Published: 07 February 2018
Author: Ryan Carlisle Thomas

Unnecessary delays by insurers are making injured workers wait

Injured workers are entitled to receive information that is collected about their claim in a timely manner from insurers and self-insurers. This includes things like claim forms, letters to treating health practitioners (and any subsequent reports by treating health practitioners), and reports from the insurer’s or self-insurer’s independent doctors.

In fact, Section 9 of the Workplace Injury Rehabilitation and Compensation Act 2013 (colloquially, ‘the WIRC Act’) stipulates that any request for information from the insurer’s or self-insurer’s file be provided to the person who has made a claim for compensation, including their legal representatives with a signed authority, within 28 days.

It is highly frustrating for clients and for us that this requirement is now being ignored in some situations, and for specious reasons.

On behalf of clients, we routinely request information from insurers and self-insurers to ensure we are fully informed about our client’s claims and cases. However, we find clients are usually most interested in the reports that are produced following an examination by one of the insurer’s independent doctors. Our clients, or any injured worker, for that matter, are entitled to be provided with a copy of that report within 28 days of their request.

Unfortunately, we are hearing from our clients recently that this is not happening.

What factors might delay or prevent the provision of the reports to injured workers?

There are some circumstances where insurers and self-insurer’s may refuse to provide information from their file to injured workers or their representatives. They may refuse to provide information if they are satisfied that:

  1. The information is exempt information (information of a kind which would not be provided in any ordinary freedom of information request pursuant to the Freedom of Information Act 1982);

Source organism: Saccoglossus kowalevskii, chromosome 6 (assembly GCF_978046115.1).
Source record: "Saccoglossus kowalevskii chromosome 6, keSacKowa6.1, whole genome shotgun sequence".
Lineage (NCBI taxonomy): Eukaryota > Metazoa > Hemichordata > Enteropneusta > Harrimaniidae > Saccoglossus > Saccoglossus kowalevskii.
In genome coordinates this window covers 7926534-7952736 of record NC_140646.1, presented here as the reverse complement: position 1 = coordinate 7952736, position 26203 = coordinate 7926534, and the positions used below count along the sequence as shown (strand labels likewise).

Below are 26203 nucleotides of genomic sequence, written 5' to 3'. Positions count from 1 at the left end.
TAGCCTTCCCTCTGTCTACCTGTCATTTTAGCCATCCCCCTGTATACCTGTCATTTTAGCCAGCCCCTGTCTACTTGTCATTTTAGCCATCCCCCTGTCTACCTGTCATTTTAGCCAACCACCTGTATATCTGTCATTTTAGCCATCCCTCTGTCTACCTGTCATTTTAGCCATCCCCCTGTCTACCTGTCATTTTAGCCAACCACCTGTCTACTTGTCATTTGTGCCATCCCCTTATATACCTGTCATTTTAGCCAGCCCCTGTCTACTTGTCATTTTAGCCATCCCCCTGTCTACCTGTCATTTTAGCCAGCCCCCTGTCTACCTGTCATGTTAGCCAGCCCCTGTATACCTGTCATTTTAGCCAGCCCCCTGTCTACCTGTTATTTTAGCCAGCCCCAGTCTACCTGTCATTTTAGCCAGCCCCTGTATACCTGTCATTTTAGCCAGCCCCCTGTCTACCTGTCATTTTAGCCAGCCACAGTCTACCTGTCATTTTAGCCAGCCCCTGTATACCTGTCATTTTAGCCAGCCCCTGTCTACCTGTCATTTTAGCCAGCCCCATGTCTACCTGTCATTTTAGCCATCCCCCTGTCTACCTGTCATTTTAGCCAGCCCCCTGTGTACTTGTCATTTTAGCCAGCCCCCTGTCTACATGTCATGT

2. The same information has been given to the injured worker (or their representative) in the 12 months prior to the request or has previously been refused under the Act;
  3. The information is health information which would pose a serious threat to the life or the health of the person if the information were to be given to that person.

We are hearing from our clients that insurers are refusing to provide these reports directly to them, preferring to give the reports to their doctors instead for them to provide the injured worker with a copy.

There are some circumstances where for example someone is likely to be psychologically psychiatrically affected by the provision of the information, and we accept that in those circumstances that would be the proper channel for that worker to access that information to ensure that the worker’s health is not adversely affected. As many (if not, most) cases are not like this, there is no justification for this means of channeling client information to have become the norm, which it has done among insurers and self-insurers. 

The flip side of this coin is that workers are being forced to wait longer than 28 days to find out exactly what the insurers’ independent doctors have said about them and their injuries.

Insurers, on occasions, do provide clients with a brief excerpt from the report but many of the comments plucked from the reports by case managers are out of context and in many cases do not provide clients with meaningful understanding of what the doctor has said about them. This, more often than not, is a source of anxiety for clients concerned about their entitlements being prematurely terminated or altered.

It’s clear the WorkCover Authority takes workers’ privacy seriously and understands the sensitivity of the information it and its agents collects about workers in managing these claims. However, there must be a better balance between protecting injured workers’ privacy and ensuring that injured workers are provided with timely and trouble-free access to information about them.

From speaking with our clients, striking a better balance would improve the workers’ overall claim experience which is already made difficult by the inherent nature of their situations.

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